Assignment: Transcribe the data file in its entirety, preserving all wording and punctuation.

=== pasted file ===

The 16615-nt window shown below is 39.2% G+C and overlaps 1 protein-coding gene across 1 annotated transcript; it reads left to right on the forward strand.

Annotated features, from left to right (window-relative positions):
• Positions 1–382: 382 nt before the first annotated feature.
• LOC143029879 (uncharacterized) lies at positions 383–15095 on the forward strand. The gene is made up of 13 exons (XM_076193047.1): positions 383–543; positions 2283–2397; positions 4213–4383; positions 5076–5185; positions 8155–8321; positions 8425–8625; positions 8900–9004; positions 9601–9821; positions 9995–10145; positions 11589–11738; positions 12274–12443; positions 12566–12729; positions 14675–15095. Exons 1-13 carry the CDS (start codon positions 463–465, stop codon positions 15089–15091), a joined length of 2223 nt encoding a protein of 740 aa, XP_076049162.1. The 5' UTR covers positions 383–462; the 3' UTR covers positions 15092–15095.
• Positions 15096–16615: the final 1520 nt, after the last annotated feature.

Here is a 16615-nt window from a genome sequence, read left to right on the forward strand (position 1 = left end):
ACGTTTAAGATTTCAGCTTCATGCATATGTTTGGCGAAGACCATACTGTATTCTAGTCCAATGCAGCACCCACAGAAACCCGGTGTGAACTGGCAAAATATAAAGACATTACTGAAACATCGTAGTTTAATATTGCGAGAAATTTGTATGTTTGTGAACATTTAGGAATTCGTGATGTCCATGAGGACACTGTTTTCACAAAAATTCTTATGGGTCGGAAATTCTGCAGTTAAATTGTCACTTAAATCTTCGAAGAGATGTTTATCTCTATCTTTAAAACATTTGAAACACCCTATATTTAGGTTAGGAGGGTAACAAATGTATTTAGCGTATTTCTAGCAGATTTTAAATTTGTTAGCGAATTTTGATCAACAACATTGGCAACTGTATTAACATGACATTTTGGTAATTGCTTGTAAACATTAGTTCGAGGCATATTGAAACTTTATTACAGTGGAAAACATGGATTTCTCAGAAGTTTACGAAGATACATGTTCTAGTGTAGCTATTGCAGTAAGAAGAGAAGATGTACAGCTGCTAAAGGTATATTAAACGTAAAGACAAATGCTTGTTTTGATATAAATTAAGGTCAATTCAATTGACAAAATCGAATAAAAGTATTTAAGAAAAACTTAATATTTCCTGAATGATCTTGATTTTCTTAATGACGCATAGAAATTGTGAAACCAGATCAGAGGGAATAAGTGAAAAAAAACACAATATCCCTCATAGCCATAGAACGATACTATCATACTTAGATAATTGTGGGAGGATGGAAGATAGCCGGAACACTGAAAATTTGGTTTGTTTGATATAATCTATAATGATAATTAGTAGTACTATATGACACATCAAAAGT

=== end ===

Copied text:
The 16615-nt window shown below is 39.2% G+C and overlaps 1 protein-coding gene across 1 annotated transcript; it reads left to right on the forward strand.

Annotated features, from left to right (window-relative positions):
• Positions 1–382: 382 nt before the first annotated feature.
• LOC143029879 (uncharacterized) lies at positions 383–15095 on the forward strand. The gene is made up of 13 exons (XM_076193047.1): positions 383–543; positions 2283–2397; positions 4213–4383; positions 5076–5185; positions 8155–8321; positions 8425–8625; positions 8900–9004; positions 9601–9821; positions 9995–10145; positions 11589–11738; positions 12274–12443; positions 12566–12729; positions 14675–15095. Exons 1-13 carry the CDS (start codon positions 463–465, stop codon positions 15089–15091), a joined length of 2223 nt encoding a protein of 740 aa, XP_076049162.1. The 5' UTR covers positions 383–462; the 3' UTR covers positions 15092–15095.
• Positions 15096–16615: the final 1520 nt, after the last annotated feature.

Here is a 16615-nt window from a genome sequence, read left to right on the forward strand (position 1 = left end):
ACGTTTAAGATTTCAGCTTCATGCATATGTTTGGCGAAGACCATACTGTATTCTAGTCCAATGCAGCACCCACAGAAACCCGGTGTGAACTGGCAAAATATAAAGACATTACTGAAACATCGTAGTTTAATATTGCGAGAAATTTGTATGTTTGTGAACATTTAGGAATTCGTGATGTCCATGAGGACACTGTTTTCACAAAAATTCTTATGGGTCGGAAATTCTGCAGTTAAATTGTCACTTAAATCTTCGAAGAGATGTTTATCTCTATCTTTAAAACATTTGAAACACCCTATATTTAGGTTAGGAGGGTAACAAATGTATTTAGCGTATTTCTAGCAGATTTTAAATTTGTTAGCGAATTTTGATCAACAACATTGGCAACTGTATTAACATGACATTTTGGTAATTGCTTGTAAACATTAGTTCGAGGCATATTGAAACTTTATTACAGTGGAAAACATGGATTTCTCAGAAGTTTACGAAGATACATGTTCTAGTGTAGCTATTGCAGTAAGAAGAGAAGATGTACAGCTGCTAAAGGTATATTAAACGTAAAGACAAATGCTTGTTTTGATATAAATTAAGGTCAATTCAATTGACAAAATCGAATAAAAGTATTTAAGAAAAACTTAATATTTCCTGAATGATCTTGATTTTCTTAATGACGCATAGAAATTGTGAAACCAGATCAGAGGGAATAAGTGAAAAAAAACACAATATCCCTCATAGCCATAGAACGATACTATCATACTTAGATAATTGTGGGAGGATGGAAGATAGCCGGAACACTGAAAATTTGGTTTGTTTGATATAATCTATAATGATAATTAGTAGTACTATATGACACATCAAAAGT